The Saskatchewan Bill of Rights came into force on 1 May 1947. Written primarily by lawyer and human rights advocate Morris Shumiatcher, it was enacted by the CCF government led by Premier Tommy Douglas. While critics have debated its efficacy, it remains important because it was Canada’s first bill of rights; it predated the Canadian Bill of Rights (1960), Quebec’s Charter of Human Rights and Freedoms (1975) and the Canadian Charter of Rights and Freedoms (1982).
Civil rights are guarantees of non-discriminatory treatment that can be expected by citizens regardless of their race, religion, ethnicity, gender or other characteristics. A bill of rights is a list of those guarantees. The British North America Act, the foundational piece of Canada’s constitution, did not contain a bill of rights because Canada’s founders believed in the power of British common law. That is, they agreed that civil liberties exist naturally and so do not need be granted or listed.
The Second World War changed many Canadians’ thoughts about rights. The rise of fascist states in Europe, which culminated in the murder of 6 million Jews and 5 million non-Jews in the Holocaust, had demonstrated a need to more explicitly protect citizens. A similar lesson was learned when Prime Minister William Lyon Mackenzie King’s government used the war to justify suspending rights, taking unprecedented control of the economy and interning Japanese Canadians. (See Internment of Japanese Canadians.)
Background in Saskatchewan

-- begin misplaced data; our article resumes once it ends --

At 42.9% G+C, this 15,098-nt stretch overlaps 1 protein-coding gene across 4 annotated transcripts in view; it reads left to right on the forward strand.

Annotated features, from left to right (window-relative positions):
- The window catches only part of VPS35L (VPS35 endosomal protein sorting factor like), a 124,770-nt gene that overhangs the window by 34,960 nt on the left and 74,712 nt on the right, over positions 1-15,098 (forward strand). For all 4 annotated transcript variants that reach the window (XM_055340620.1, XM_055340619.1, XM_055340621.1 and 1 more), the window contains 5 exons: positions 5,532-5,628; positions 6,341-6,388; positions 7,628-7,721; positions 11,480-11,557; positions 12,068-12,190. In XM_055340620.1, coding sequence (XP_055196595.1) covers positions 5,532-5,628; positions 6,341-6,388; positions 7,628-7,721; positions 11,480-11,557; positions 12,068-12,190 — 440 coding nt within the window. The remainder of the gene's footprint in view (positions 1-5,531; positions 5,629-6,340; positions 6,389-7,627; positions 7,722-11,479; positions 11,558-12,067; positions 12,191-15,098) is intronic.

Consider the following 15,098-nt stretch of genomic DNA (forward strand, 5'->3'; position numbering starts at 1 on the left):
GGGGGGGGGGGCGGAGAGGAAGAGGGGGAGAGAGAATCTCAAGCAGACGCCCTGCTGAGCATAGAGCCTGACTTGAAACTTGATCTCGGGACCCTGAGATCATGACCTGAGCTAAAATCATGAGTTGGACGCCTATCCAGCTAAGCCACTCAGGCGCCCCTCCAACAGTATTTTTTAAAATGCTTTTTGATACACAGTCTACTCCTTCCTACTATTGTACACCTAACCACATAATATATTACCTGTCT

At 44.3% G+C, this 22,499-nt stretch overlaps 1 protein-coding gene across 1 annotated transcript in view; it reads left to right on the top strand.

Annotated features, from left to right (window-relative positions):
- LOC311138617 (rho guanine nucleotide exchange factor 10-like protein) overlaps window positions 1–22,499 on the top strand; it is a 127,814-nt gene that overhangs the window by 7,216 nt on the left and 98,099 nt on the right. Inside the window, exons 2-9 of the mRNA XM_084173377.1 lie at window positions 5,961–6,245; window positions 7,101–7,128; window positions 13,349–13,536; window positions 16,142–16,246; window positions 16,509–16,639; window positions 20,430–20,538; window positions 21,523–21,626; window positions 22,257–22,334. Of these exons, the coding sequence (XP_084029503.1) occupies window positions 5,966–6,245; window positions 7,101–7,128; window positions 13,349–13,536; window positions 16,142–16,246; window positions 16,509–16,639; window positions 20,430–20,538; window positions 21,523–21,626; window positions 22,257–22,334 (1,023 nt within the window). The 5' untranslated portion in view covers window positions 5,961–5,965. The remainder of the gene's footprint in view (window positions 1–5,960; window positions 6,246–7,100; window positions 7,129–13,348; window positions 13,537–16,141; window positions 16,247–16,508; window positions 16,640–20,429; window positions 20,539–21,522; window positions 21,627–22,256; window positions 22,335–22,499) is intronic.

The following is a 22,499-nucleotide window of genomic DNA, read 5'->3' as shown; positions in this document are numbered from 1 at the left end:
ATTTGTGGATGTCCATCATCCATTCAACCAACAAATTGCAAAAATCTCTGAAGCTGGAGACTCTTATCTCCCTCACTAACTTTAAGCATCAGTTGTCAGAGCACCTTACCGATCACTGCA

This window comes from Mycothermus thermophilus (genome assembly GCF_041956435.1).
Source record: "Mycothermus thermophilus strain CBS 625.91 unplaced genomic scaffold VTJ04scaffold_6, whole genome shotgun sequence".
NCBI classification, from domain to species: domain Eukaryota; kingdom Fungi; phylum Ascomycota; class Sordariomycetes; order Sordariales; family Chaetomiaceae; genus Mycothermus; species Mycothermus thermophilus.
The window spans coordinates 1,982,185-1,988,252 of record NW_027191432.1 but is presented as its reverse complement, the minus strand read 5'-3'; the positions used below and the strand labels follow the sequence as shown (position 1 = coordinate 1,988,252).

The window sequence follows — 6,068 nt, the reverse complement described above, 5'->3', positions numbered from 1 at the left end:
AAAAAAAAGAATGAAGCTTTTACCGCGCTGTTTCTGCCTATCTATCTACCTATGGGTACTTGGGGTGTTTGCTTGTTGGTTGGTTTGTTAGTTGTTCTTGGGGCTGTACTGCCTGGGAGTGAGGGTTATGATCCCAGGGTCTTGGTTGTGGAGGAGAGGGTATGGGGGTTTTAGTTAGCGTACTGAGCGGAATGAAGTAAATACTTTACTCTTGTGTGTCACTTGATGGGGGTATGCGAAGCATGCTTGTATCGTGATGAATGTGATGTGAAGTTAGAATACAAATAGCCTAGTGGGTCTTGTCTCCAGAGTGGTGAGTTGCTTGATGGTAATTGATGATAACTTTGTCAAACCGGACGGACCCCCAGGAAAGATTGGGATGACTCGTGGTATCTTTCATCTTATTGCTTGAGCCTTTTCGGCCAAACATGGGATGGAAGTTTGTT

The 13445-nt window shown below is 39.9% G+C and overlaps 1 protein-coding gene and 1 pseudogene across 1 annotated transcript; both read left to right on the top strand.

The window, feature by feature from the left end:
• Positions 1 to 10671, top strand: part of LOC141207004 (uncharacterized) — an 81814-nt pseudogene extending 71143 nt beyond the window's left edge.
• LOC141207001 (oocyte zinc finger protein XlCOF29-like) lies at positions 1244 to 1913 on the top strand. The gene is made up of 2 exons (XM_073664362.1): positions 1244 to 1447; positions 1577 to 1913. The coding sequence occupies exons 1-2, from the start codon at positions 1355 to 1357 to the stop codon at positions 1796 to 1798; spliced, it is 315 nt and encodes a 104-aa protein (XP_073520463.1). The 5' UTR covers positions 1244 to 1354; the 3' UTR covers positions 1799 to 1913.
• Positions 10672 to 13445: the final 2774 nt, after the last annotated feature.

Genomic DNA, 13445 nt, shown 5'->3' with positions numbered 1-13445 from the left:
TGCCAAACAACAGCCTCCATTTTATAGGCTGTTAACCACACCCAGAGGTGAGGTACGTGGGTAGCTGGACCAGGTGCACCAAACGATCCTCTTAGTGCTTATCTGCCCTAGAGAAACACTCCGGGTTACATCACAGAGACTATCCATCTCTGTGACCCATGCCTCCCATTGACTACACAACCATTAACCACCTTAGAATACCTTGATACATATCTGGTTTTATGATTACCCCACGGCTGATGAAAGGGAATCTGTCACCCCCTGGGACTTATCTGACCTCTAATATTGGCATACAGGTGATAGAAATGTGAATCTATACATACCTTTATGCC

In postwar Saskatchewan, like the rest of Canada, new ideas about civil rights conflicted with laws and practices that for decades had discriminated against anyone who was not White and male. Segregated churches, restaurants, theatres and more existed in Saskatchewan and communities across Canada. (See Residential Segregation in Canada.)
In the June 1944 Saskatchewan election, the Co-operative Commonwealth Federation (CCF) won 47 of the province’s 52 seats. CCF leader Tommy Douglas became premier. Shortly after taking office, Douglas appointed lawyer and human rights advocate Morris Shumiatcher to be Saskatchewan’s Law Officer under Attorney General J.W. Corman. As a Jewish man, Shumiatcher had experienced anti-Semitic hatred and discriminatory laws and practices. He understood that racism and bigotry were systemic problems. Douglas, Corman and Shumiatcher agreed that discrimination could be addressed and Saskatchewan’s citizens well served if the province had a bill of rights.
Shumiatcher consulted with many people and groups including the Canadian Jewish Congress and the Commission of Law and Legislation of the American Jewish Congress. He later wrote that he hoped a bill of rights would “lay the foundation for a better society — not only in Saskatchewan but throughout Canada.”
In March 1947, Attorney General Corman rose in the Saskatchewan legislature to introduce and move the adoption of The Saskatchewan Bill of Rights Act, 1947. Corman said, “I would suggest, Mr. Speaker, that this is perhaps the most important bill that ever came before this house… in importance, it will rank with the British North America Act.” After vigourous debate, the bill passed unanimously. The Saskatchewan Bill of Rights came into force on 1 May 1947.